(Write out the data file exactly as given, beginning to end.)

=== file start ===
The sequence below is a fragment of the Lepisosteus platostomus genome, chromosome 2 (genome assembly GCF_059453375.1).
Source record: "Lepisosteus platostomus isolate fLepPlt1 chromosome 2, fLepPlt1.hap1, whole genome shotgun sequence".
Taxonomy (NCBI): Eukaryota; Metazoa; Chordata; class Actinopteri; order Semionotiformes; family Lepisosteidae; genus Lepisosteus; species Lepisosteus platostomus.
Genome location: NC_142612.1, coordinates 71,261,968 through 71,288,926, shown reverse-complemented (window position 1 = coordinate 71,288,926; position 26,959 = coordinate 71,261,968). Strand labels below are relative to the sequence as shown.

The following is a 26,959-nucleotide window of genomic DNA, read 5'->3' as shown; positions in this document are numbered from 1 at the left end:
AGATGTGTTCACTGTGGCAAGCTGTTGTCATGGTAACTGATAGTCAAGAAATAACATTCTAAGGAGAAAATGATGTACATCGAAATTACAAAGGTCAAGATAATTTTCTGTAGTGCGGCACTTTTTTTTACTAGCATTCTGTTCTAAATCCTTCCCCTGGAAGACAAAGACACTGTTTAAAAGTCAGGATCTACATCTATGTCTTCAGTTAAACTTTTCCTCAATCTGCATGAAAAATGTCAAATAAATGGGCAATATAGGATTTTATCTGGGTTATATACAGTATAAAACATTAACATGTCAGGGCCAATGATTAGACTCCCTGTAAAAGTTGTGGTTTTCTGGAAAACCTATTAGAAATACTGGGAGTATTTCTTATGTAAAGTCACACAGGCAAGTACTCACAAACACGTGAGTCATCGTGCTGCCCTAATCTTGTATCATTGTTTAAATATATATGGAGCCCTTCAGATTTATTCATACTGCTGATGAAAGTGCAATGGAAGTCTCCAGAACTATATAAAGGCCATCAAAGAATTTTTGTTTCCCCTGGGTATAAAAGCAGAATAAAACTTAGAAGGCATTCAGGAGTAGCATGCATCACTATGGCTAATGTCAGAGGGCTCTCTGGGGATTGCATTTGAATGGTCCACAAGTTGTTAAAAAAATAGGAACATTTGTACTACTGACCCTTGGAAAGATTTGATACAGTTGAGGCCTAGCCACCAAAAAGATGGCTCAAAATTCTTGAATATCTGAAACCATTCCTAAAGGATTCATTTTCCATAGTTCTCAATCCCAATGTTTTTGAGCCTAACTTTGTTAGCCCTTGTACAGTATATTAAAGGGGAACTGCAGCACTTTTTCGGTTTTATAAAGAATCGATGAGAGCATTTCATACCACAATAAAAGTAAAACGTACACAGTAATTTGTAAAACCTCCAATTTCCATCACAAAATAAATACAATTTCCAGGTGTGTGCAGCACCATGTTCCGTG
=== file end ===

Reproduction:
The sequence below is a fragment of the Lepisosteus platostomus genome, chromosome 2 (genome assembly GCF_059453375.1).
Source record: "Lepisosteus platostomus isolate fLepPlt1 chromosome 2, fLepPlt1.hap1, whole genome shotgun sequence".
Taxonomy (NCBI): Eukaryota; Metazoa; Chordata; class Actinopteri; order Semionotiformes; family Lepisosteidae; genus Lepisosteus; species Lepisosteus platostomus.
Genome location: NC_142612.1, coordinates 71,261,968 through 71,288,926, shown reverse-complemented (window position 1 = coordinate 71,288,926; position 26,959 = coordinate 71,261,968). Strand labels below are relative to the sequence as shown.

The following is a 26,959-nucleotide window of genomic DNA, read 5'->3' as shown; positions in this document are numbered from 1 at the left end:
AGATGTGTTCACTGTGGCAAGCTGTTGTCATGGTAACTGATAGTCAAGAAATAACATTCTAAGGAGAAAATGATGTACATCGAAATTACAAAGGTCAAGATAATTTTCTGTAGTGCGGCACTTTTTTTTACTAGCATTCTGTTCTAAATCCTTCCCCTGGAAGACAAAGACACTGTTTAAAAGTCAGGATCTACATCTATGTCTTCAGTTAAACTTTTCCTCAATCTGCATGAAAAATGTCAAATAAATGGGCAATATAGGATTTTATCTGGGTTATATACAGTATAAAACATTAACATGTCAGGGCCAATGATTAGACTCCCTGTAAAAGTTGTGGTTTTCTGGAAAACCTATTAGAAATACTGGGAGTATTTCTTATGTAAAGTCACACAGGCAAGTACTCACAAACACGTGAGTCATCGTGCTGCCCTAATCTTGTATCATTGTTTAAATATATATGGAGCCCTTCAGATTTATTCATACTGCTGATGAAAGTGCAATGGAAGTCTCCAGAACTATATAAAGGCCATCAAAGAATTTTTGTTTCCCCTGGGTATAAAAGCAGAATAAAACTTAGAAGGCATTCAGGAGTAGCATGCATCACTATGGCTAATGTCAGAGGGCTCTCTGGGGATTGCATTTGAATGGTCCACAAGTTGTTAAAAAAATAGGAACATTTGTACTACTGACCCTTGGAAAGATTTGATACAGTTGAGGCCTAGCCACCAAAAAGATGGCTCAAAATTCTTGAATATCTGAAACCATTCCTAAAGGATTCATTTTCCATAGTTCTCAATCCCAATGTTTTTGAGCCTAACTTTGTTAGCCCTTGTACAGTATATTAAAGGGGAACTGCAGCACTTTTTCGGTTTTATAAAGAATCGATGAGAGCATTTCATACCACAATAAAAGTAAAACGTACACAGTAATTTGTAAAACCTCCAATTTCCATCACAAAATAAATACAATTTCCAGGTGTGTGCAGCACCATGTTCCGTG